On Sunday, the Nashua Telegraph featured in their Living section a nice write-up about the recovery effort going on for the residents of Galveston. While there is still a lot of work to be done, it appears that the heart and desire is there for locals to completely rebuild the area after the devastation left by Hurricane Ike:
Despite these and a handful of other shuttered buildings, Galveston has reopened for business just in time for the spring tourism season.
The Flagship is one of only four of the island’s 40 hotels that remain closed since the Category 2 storm tore through town.
Across town, the island’s most popular theme park, Moody Gardens, reopened its storm-damaged rain forest and aquarium exhibits in March. Also last month, crews at the nearby Schlitterbahn Galveston Island Waterpark reopened its 70,000-square-foot indoor recreation area after a six-month cleanup. Among the features added during the overhaul were free wireless Internet, a large palapa structure and a wireless wristband debit system that allows visitors to buy food without carrying cash or a credit card.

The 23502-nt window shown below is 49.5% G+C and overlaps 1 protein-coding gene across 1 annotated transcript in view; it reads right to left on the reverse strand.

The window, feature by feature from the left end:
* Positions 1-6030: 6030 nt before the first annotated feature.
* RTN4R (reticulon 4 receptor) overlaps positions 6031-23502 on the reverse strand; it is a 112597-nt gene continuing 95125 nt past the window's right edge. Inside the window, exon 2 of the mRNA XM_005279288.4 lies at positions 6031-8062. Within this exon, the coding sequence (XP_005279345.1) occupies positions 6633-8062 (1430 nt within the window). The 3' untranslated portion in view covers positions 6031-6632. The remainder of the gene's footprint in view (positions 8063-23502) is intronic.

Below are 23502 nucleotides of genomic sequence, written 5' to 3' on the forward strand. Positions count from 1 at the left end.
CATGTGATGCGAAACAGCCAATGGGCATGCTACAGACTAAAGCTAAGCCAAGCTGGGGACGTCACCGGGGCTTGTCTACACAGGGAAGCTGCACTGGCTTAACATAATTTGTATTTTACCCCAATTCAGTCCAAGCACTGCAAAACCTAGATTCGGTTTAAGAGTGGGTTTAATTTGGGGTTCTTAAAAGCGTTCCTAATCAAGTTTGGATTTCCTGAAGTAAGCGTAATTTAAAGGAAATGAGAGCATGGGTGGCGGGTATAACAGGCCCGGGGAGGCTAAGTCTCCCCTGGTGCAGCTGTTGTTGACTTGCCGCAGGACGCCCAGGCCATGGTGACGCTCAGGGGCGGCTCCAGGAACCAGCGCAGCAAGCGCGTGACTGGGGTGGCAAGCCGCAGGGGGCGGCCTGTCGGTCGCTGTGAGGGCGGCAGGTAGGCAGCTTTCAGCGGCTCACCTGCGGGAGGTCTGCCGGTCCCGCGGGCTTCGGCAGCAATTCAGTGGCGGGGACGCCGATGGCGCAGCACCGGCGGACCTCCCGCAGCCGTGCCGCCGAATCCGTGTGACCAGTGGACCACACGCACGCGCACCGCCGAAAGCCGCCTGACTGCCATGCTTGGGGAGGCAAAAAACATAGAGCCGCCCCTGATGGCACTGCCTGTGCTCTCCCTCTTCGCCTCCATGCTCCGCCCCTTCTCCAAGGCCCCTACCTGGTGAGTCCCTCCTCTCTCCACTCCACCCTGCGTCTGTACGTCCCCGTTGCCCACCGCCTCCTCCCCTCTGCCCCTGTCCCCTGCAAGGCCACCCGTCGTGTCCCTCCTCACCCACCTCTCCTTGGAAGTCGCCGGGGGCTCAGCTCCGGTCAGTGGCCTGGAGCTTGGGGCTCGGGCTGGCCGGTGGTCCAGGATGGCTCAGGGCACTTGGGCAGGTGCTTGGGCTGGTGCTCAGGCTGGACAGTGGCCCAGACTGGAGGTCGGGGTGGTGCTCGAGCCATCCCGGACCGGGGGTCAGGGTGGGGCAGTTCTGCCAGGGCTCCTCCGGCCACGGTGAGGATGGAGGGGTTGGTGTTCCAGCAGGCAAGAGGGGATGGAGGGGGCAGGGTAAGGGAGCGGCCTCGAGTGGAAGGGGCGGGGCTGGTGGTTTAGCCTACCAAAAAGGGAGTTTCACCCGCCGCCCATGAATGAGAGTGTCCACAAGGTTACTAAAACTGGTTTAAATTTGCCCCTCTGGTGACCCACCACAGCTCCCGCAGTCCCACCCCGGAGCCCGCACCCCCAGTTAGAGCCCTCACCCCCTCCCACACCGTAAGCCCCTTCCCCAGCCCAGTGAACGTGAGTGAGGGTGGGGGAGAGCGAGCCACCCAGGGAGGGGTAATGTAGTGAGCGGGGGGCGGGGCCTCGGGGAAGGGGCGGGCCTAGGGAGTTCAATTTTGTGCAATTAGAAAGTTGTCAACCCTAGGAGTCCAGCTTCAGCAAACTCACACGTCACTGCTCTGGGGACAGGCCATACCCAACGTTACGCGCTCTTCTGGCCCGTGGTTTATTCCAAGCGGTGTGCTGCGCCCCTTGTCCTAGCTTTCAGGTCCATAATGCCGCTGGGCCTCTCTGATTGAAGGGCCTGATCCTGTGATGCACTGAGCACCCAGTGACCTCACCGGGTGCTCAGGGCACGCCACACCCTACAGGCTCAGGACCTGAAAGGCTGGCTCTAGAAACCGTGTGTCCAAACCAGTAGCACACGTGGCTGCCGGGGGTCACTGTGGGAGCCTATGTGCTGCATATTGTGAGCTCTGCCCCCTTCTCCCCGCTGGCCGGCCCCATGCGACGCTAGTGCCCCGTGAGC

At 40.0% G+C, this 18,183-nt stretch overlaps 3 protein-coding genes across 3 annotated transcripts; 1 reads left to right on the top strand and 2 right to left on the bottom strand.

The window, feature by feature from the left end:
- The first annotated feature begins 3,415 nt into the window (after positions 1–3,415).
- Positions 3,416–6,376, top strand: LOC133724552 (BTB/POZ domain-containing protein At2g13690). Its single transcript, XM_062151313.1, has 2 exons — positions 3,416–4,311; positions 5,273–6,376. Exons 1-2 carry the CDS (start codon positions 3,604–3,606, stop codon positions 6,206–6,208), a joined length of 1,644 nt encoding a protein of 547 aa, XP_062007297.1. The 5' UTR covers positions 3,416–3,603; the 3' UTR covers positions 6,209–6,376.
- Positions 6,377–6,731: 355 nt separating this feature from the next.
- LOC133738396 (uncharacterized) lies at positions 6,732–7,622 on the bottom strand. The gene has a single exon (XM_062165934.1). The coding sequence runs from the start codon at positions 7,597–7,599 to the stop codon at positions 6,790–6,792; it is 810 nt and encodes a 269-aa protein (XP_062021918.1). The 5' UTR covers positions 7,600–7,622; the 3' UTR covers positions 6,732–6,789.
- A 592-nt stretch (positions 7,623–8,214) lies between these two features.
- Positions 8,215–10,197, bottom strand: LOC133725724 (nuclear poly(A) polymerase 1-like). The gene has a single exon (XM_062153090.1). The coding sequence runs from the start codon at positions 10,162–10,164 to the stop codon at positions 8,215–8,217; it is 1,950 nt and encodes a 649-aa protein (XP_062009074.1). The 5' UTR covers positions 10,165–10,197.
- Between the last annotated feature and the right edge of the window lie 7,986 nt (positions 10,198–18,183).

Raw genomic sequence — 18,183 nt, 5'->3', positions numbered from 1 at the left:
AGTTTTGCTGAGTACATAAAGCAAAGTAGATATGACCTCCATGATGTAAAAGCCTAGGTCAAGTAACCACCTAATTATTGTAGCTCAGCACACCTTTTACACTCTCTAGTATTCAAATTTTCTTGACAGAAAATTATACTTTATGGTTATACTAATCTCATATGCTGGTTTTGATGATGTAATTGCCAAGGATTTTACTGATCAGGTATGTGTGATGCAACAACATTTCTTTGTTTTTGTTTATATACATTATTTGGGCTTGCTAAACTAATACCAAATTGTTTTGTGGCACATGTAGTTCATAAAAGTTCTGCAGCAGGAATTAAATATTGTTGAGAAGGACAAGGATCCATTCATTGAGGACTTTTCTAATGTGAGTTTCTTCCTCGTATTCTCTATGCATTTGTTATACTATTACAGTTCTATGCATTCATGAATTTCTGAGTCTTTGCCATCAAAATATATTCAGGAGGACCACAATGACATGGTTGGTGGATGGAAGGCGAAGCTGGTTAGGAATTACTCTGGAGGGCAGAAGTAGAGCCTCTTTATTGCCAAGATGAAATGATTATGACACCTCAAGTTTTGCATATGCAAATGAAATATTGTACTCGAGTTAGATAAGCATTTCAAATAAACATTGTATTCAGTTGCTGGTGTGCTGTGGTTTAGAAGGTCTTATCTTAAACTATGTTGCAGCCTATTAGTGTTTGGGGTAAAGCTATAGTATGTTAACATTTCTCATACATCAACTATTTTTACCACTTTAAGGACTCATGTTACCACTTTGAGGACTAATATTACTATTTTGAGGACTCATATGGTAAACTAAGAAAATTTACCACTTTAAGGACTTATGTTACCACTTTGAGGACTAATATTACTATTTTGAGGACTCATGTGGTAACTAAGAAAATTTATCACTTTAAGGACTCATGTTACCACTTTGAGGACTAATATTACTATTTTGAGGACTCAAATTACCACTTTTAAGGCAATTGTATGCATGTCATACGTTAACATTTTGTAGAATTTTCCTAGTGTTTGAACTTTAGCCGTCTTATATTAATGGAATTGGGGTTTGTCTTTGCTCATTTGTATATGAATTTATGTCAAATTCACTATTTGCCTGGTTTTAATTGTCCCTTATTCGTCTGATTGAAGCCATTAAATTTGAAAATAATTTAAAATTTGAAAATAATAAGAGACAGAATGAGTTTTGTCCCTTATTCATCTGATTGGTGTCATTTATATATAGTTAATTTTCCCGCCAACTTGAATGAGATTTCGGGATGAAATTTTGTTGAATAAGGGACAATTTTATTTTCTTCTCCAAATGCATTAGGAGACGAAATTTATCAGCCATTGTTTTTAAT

A week after the reopening, park spokesman Jeffrey Siebert said attendance had kept pace with previous years.
While the news can be marred in the dark and depressing stories that develop from hurricanes and tropical storms, as well as the hardships that come in the wake of such tragedies, it is also important to see write-ups about things getting better. Galveston appears to be on the road to recovery and that’s a wonderful thing to read and see. The article does mention that “many residents are still struggling to rebuild homes and wrestling with insurance claims and contractors,” which is a shame but a reality after any devastation like that of Hurricane Ike. Receiving legal assistance when these delays occur should be a number one priority for anyone who has the will and desire to rebuild and return to a normal life but is finding the technicalities, bureaucracy or bullying of insurance claims to be getting in their way.